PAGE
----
The BYU women’s cross country team was just barely missed winning the 2019 national championship, coming in second a mere six points behind Arkansas.

In 2021, the Cougars left no doubt.

BYU overpowered the women’s cross country field Monday in the 6-kilometer race at the 2020 NCAA Cross Country Championships at the OSU Cross Country Course in Stillwater, Oklahoma.

The Cougars had five runners finish between 9th and 34th, earning a final point total of 96. That was 65 points better than the second-place team, North Carolina State, which finished with 161 points.

“I’m extremely proud, proud of these women,” BYU head women’s cross country coach Diljeet Taylor told ESPN after the final tally was announced. “This is a different set of women but to do what we did in indoor (at the indoor national championships over the weekend) and then to race like they did today, I’m proud and humbled to be their coach.”

The top BYU finisher was senior Anna Camp, who finished 11th overall (ninth in the team competition) with a time of 20:28.3. She was followed by sophomore Aubrey Frentheway, who was 15th overall (12th in the team competition) at 20:34.9.

Cougar senior Whittni Orton rallied from an injury this season and was the pace-setter for much of the race and had a slight lead after five kilometers before dropping back. She ended up 17th overall (14th in the team competition) finishing at 20:35.6.

“This feels really good,” Orton told ESPN as the team celebrated the victory. “I can’t believe it.”

She said it had been a roller-coaster year as she attempted to rally from the injury.

“It’s been insane,” Orton said. “I had a little injury that pushed me back. I only had a few weeks to get ready to be here. It’s been very unreal.”

Camp told ESPN that Orton’s nickname is “Gritty Whitti” and that was shown by how Orton ran on Monday.

The other two Cougar runners who rounded out the top five were senior Sara Musselman (20:51.3, 33rd overall, 27th in the team competition) and junior McKenna Lee (20:59.9, 41st overall, 34th team).

Taylor told ESPN that the team mentality of the BYU squad was tremendously valuable and helped the Cougars to victory.

“You talk about how they are running for something than bigger than themselves and when they buy into that, then they feel like they can win,” Taylor told ESPN. “That’s when you see the magic happen. We’ve seen that happen this year.”

She said she had a good feeling about what the BYU athletes were capable of on Sunday night.

“I told them to be gold-diggers,” Taylor said with a grin. “They went out and dug deep. Now we’ve got a trophy. I’m so happy!”

The No. 1-ranked BYU team wasn’t able to defend its national title by Cougar junior Conner Mantz made history in the individual competition.

He exploded over the last 1,000 meters of the 10-kilometer race, opening up a huge gap between himself and the rest of the field.

He was able to cruise across the finish line, finishing in a time of 29:26.1. That was more than 22 seconds faster than the second-place finisher, Adriaan Wildschutt of Florida State.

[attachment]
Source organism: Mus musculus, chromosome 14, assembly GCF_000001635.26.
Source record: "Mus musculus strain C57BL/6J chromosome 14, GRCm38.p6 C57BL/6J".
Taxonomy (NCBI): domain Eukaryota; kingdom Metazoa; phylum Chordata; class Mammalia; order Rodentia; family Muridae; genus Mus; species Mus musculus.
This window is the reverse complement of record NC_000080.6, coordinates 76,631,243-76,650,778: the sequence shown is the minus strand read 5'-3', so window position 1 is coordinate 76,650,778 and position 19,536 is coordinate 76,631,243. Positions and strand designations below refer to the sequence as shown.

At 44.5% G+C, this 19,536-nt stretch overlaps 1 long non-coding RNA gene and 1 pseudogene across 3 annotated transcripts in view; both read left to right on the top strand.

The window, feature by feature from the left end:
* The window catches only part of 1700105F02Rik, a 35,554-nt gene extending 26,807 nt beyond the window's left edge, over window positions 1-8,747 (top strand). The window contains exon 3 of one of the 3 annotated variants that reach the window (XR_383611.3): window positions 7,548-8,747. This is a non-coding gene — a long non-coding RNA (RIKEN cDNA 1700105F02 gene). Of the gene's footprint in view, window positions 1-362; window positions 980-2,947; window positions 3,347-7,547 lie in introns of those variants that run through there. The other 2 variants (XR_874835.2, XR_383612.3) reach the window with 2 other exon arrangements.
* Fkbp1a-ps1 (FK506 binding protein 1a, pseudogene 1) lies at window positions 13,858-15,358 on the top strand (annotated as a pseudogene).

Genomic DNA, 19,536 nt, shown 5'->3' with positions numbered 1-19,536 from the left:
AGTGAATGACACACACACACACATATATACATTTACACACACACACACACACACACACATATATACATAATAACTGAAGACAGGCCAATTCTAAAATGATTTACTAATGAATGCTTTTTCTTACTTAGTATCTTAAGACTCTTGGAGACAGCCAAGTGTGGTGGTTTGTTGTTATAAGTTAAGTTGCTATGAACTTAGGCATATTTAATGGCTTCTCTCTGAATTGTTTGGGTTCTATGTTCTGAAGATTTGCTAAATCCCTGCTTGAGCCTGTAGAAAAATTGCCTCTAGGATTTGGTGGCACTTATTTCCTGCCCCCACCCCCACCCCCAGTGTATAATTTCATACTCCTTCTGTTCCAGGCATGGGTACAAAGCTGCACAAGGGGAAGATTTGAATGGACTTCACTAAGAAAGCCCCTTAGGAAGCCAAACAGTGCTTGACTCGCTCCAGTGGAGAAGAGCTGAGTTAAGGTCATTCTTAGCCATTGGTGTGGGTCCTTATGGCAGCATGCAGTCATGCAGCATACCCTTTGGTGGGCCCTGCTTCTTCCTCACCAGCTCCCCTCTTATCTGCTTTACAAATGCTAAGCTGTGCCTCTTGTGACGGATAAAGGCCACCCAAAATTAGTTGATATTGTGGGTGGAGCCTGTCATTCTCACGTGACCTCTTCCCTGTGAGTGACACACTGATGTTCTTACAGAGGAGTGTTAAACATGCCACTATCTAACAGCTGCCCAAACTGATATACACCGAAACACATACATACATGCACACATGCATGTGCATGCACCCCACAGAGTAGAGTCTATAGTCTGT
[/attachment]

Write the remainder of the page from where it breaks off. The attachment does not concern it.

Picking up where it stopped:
He became the first American-born runner to win the NCAA men’s cross country title since 2008. He is also the first Cougar to win the title since Josh Rohatinsky won in 2006.

He said it took some strategy to get the job done.

“Early on I could tell that the pace was pretty quick, although I didn’t know how quick,” Mantz told ESPN. “I knew that it was way too quick on a hilly course. I held back a bit and made sure I could finish strong. Wildschutt came up next to me and said that we can catch these guys if we worked together. I had been dying in the wind, so he took the wind for a couple hundred meters and then I took it. We caught up and then it was a battle between the three of us.”

He said he ended up making his last push a little earlier than he intended to.

“At around the 8.5-kilometer mark someone yelled that I had a second lead,” Mantz told ESPN. “I decided that it was time and started to go. I looked back at the end because I’ve seen 100 meter leads disappear and I was hurting so bad. I was happy to hold on.”

That was the highlight for the Cougar men, who struggled to stay with the top teams and ended up in seventh place overall.

Only one other BYU runner, sophomore Casey Clinger, finished in the Top 75 overall. Clinger came in 13th overall in a time of 30:19.8.

Mantz said that the entire Cougar squad played a part in helping him get the individual title.

“We weren’t able to have our best day as a team, so I’m glad I was able to win the individual title,” Mantz told ESPN. “A win for one of us is a win for all of us. Having my team on my mind helped me fight through.”

UVU also had two participants in the championship races.

Maddie Bench Empey, a junior, became UVU’s first female runner to compete at the NCAA Cross Country Championships. She ended up in 136th place out of 256 competitors, finishing the 6K course in a time of 21:45.6.

Britain Reynolds, who is also a junior, was the four Wolverine to compete in the men’s 10K race. He finished 156th out of 251 runners with a time of 32:18.2.

“The meet went really well,” UVU head coach Scott Houle said in a press release. “I’m proud of both Maddie and Britain for getting out and racing smart and finishing right in the thick of things. I’m pleased with the places that they both finished in, and the best part is that they both will return for us next year.”

Daily Herald sports reporter Jared Lloyd can be reached at 801-344-2555 or Twitter: @JaredrLloyd. Instagram: @JaredrLloyd.

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